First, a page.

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Smoke, Flame, Herbicides, and Riot Control Agents

F-1. Employment.

a. This appendix provides guidance on the employment of chemical agents and munitions in counterguerrilla operations.

b. The munitions are useful where there is difficulty in pinpointing guerrilla locations, and where the area coverage provided by riot control munitions would be greater than that of other available weapon systems.

F-2. Smoke.

a. Smoke may be used to identify, signal, obscure, deceive, and screen. It may be used to identify and signal targets, supply and evacuation point, and friendly unit positions. It may also provide the counterguerrilla commander with prearranged battlefield communications.

b. Obscuring smoke is used on guerrilla positions to reduce their ability to see and engage friendly targets. Deceptive smoke is used to mislead guerrillas as to friendly force intentions. Screening smoke is used in friendly operational areas, or between friendly and guerrilla forces to deny guerrilla observation of areas where friendly units are maneuvering, or resupply or recovery operations are in progress. This type of smoke employment usually is not required by the counterguerrilla commander until the later stages of Phases II and III.

c. Smoke sources include:

(1) Mechanical smoke generators (large screen areas).

(2) Smoke grenades (small screens, signaling, identifying).

(3) M110-pound smoke pot (small screen).

(4) ABC-M5 30-pound smoke pot (small screen).

(5) M42A and M207A1 floating smoke pot (small screens, ground or water base).

(6) WP mortar and WP and HC artillery rounds (obscuring, signaling, deceiving, identifying).

(7) WP tank rounds, 90-mm and 105-mm (small screens, obscuring, signaling, identifying).

(8) Grenade-launched round by tanks, Bradley fighting vehicle, and M203 (small, individual screens).

(9) Vehicle engine exhaust smoke systems, tanks, and Bradley fighting vehicle (small, individual screens).

(10) Aircraft-delivered smoke ordnance (large screens).

d. Depending on the weather and terrain, smoke screening may not always be effective. For example, the wind could be too strong or be blowing from the wrong direction. Signaling, identifying, and obscuring are all good smoke missions in all phases of a counterguerrilla operation.

F-3. Flame expedients and the M202.

a. Flaming fuel and hot shrapnel, exploding over an area up to 100 meters in diameter, is an effective defensive weapon. If a target is to be pinpointed, then the M202 rocket can be used to flame a hostile position.

b. The flame mine is an omnidirectional expedient that can be command detonated or activated by a tripwire. It will scatter flame and shrapnel over an area 20 to 80 meters in diameter, depending on the size of the mine.

c. The fougasse (flame/shrapnel) expedient is similar to the mine except that its explosive force is directional (rather than all-round). A 55-gallon barrel is often used as a container for fuel and shrapnel. The barrel is placed in a V-trench, sandbagged in place, and an explosive charge is placed behind the barrel. When exploded, the flaming fuel and pieces of metal are blown out to a distance of 100 meters or more (in a broad V-pattern).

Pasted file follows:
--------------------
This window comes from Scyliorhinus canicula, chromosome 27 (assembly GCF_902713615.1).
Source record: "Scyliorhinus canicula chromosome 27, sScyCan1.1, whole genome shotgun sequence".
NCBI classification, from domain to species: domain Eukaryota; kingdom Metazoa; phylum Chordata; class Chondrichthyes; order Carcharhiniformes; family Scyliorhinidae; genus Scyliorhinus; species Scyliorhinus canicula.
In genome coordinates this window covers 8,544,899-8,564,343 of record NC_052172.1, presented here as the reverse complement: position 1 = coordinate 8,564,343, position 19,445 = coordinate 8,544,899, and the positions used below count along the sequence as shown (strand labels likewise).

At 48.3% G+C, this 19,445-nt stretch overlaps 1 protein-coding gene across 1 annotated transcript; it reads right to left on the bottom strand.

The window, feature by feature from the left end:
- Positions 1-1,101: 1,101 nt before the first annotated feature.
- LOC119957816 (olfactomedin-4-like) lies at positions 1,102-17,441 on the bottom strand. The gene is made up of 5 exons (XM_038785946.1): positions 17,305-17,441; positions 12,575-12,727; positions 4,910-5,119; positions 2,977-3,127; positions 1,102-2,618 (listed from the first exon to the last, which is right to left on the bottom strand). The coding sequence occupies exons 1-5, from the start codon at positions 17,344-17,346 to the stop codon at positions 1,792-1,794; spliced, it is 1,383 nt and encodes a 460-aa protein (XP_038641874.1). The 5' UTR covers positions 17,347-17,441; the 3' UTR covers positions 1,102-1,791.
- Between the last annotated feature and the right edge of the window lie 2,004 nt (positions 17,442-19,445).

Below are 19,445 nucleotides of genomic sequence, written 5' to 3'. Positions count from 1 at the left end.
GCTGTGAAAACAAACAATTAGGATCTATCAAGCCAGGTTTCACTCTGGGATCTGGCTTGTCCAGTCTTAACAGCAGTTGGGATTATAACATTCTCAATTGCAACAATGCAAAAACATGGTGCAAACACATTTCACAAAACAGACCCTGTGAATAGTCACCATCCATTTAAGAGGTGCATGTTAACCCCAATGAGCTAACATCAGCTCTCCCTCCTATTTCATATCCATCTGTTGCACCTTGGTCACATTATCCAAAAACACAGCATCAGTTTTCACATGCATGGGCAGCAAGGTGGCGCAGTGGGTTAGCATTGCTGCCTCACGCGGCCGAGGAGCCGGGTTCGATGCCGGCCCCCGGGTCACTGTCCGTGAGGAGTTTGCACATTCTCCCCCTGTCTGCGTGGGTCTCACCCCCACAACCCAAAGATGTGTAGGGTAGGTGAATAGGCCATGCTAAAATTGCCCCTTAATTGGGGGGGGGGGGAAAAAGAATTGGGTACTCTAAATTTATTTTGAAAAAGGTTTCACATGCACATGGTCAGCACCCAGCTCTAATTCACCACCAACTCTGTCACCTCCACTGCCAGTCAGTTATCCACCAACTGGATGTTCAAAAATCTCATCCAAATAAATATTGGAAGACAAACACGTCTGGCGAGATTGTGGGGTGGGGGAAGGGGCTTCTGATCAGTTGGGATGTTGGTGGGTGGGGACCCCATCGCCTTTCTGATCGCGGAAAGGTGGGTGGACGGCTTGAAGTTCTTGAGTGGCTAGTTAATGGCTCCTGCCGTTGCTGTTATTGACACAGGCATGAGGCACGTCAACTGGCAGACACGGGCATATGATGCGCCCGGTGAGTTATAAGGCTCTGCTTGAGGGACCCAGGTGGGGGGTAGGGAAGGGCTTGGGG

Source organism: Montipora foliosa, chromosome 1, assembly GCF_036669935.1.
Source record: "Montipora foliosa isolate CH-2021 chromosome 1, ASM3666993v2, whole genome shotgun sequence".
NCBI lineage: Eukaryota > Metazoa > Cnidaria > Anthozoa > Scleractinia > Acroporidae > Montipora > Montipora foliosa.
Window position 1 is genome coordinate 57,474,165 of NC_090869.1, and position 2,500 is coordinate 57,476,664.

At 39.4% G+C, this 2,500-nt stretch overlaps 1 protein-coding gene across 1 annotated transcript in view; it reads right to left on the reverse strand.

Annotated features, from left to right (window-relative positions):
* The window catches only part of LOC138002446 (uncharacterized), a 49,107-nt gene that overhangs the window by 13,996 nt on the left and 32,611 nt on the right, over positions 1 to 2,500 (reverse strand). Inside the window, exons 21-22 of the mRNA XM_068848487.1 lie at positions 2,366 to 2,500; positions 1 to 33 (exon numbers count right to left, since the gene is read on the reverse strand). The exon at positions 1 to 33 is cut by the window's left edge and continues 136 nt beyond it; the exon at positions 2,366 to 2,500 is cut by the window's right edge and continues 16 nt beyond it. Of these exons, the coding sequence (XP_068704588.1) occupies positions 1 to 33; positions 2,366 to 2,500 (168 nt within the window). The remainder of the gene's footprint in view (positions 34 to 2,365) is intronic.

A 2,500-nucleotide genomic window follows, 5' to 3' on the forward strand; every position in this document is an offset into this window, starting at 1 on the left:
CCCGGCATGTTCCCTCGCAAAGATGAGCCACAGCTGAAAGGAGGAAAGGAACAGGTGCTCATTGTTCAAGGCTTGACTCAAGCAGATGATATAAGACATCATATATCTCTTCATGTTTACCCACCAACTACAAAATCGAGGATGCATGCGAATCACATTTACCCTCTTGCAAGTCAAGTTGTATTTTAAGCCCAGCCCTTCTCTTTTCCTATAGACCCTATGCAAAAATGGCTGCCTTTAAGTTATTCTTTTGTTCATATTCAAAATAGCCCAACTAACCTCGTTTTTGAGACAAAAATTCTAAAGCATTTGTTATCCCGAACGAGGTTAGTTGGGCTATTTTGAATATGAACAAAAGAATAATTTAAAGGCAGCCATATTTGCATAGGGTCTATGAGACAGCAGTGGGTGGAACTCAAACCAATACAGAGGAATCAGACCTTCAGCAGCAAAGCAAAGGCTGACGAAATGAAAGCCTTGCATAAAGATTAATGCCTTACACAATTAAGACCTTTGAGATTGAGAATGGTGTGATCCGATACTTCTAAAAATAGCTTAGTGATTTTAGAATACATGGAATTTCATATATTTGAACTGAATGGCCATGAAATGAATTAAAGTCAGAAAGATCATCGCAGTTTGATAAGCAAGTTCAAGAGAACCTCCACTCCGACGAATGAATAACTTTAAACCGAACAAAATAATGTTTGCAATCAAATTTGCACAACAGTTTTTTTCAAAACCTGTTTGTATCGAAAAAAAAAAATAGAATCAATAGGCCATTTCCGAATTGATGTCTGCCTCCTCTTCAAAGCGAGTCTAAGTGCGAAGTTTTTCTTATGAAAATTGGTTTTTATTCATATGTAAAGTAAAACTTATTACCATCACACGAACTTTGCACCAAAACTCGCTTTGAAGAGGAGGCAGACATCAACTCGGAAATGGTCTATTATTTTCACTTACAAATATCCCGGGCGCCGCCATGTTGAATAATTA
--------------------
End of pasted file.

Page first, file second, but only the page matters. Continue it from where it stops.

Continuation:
d. The M202 rocket launcher contains four rockets that burst into flame on impact. The aiming device on the launcher provides on-target accuracy for close-in combat.

F-4. Herbicides.

a. The United States renounces first use of herbicides in war except use, under regulations applicable to their domestic use and the rules of engagement, for control of vegetation within US bases and installations or around their immediate defensive perimeters to clear observation and fields of fire.

b. Herbicides have the potential to destroy food production and defoliate large areas. The US will not use herbicides in this way, unless they are first used against US forces and the President directs their use in retaliation.

F-5. Riot control agents.

a. The United States renounces the first use of riot control agents (RCA) in war, except defensively to save lives. The use of RCA is not governed by the same policy as chemical agents. Since they are not used to injure or kill and their effects are short lived, there are times when the use of RCA is more appropriate than conventional weapons.

b. Commonly used not control agents contain chemicals that cause vomiting, sneezing, and watering (tears) of the eyes.

c. RCA containers include hand grenades and 40-mm cartridge grenades (M203 launcher). When used, the grenades, whether thrown or fired, are directed upwind of the target so the chemical particulate (vapor) will drift onto the hostile position.

d. RCAs are used to force guerrillas from tunnels, caves, and buildings in an effort to take them prisoner. When counterguerrilla units probe possible ambush sites, RCAs may be employed to flush guerrillas and take prisoners.

e. When counterguerrilla units are in defensive positions, canister of RCA (containing the agent in powder form) maybe detonated by remote control. This type of agent causes reactions similar to RCA vapor agents and blisters the skin.

f. Counterguerrilla personnel will wear the protective mask and cover exposed skin areas when employing RCAs. Decontamination, after RCA missions, requires troops to wash skin areas and brush or wash clothing.

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